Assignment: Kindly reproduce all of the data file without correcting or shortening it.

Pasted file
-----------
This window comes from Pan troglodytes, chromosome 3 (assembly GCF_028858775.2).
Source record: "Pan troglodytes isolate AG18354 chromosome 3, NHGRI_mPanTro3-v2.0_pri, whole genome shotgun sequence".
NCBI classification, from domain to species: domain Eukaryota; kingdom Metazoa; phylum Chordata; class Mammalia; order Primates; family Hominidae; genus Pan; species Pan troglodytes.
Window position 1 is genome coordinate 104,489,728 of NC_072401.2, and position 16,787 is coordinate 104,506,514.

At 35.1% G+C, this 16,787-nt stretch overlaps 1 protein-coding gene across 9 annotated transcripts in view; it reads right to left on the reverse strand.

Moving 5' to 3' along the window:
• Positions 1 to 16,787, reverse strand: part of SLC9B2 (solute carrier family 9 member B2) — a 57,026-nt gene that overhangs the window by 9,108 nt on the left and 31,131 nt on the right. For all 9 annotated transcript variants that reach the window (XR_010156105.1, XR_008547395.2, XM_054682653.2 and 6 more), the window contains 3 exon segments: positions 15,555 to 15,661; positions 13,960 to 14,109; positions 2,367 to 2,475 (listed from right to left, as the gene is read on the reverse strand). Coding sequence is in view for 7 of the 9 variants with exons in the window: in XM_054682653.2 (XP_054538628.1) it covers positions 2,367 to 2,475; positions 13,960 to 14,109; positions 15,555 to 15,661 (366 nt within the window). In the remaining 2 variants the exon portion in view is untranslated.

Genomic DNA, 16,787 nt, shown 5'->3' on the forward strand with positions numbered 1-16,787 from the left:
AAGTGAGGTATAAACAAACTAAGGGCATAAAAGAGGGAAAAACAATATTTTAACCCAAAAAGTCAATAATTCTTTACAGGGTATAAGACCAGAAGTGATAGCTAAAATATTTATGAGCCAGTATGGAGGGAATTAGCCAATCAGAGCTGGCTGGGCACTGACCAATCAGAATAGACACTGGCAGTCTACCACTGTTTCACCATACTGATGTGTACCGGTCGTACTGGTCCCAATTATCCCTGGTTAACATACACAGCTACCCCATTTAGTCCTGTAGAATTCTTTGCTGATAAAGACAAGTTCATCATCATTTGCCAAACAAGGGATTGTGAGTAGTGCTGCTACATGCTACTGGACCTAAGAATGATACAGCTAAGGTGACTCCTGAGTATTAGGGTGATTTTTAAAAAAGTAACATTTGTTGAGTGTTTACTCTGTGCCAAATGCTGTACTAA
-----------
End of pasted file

This window comes from Pan troglodytes, chromosome 3 (assembly GCF_028858775.2).
Source record: "Pan troglodytes isolate AG18354 chromosome 3, NHGRI_mPanTro3-v2.0_pri, whole genome shotgun sequence".
NCBI classification, from domain to species: domain Eukaryota; kingdom Metazoa; phylum Chordata; class Mammalia; order Primates; family Hominidae; genus Pan; species Pan troglodytes.
Window position 1 is genome coordinate 104,489,728 of NC_072401.2, and position 16,787 is coordinate 104,506,514.

At 35.1% G+C, this 16,787-nt stretch overlaps 1 protein-coding gene across 9 annotated transcripts in view; it reads right to left on the reverse strand.

Moving 5' to 3' along the window:
• Positions 1 to 16,787, reverse strand: part of SLC9B2 (solute carrier family 9 member B2) — a 57,026-nt gene that overhangs the window by 9,108 nt on the left and 31,131 nt on the right. For all 9 annotated transcript variants that reach the window (XR_010156105.1, XR_008547395.2, XM_054682653.2 and 6 more), the window contains 3 exon segments: positions 15,555 to 15,661; positions 13,960 to 14,109; positions 2,367 to 2,475 (listed from right to left, as the gene is read on the reverse strand). Coding sequence is in view for 7 of the 9 variants with exons in the window: in XM_054682653.2 (XP_054538628.1) it covers positions 2,367 to 2,475; positions 13,960 to 14,109; positions 15,555 to 15,661 (366 nt within the window). In the remaining 2 variants the exon portion in view is untranslated.

Genomic DNA, 16,787 nt, shown 5'->3' on the forward strand with positions numbered 1-16,787 from the left:
AAGTGAGGTATAAACAAACTAAGGGCATAAAAGAGGGAAAAACAATATTTTAACCCAAAAAGTCAATAATTCTTTACAGGGTATAAGACCAGAAGTGATAGCTAAAATATTTATGAGCCAGTATGGAGGGAATTAGCCAATCAGAGCTGGCTGGGCACTGACCAATCAGAATAGACACTGGCAGTCTACCACTGTTTCACCATACTGATGTGTACCGGTCGTACTGGTCCCAATTATCCCTGGTTAACATACACAGCTACCCCATTTAGTCCTGTAGAATTCTTTGCTGATAAAGACAAGTTCATCATCATTTGCCAAACAAGGGATTGTGAGTAGTGCTGCTACATGCTACTGGACCTAAGAATGATACAGCTAAGGTGACTCCTGAGTATTAGGGTGATTTTTAAAAAAGTAACATTTGTTGAGTGTTTACTCTGTGCCAAATGCTGTACTAA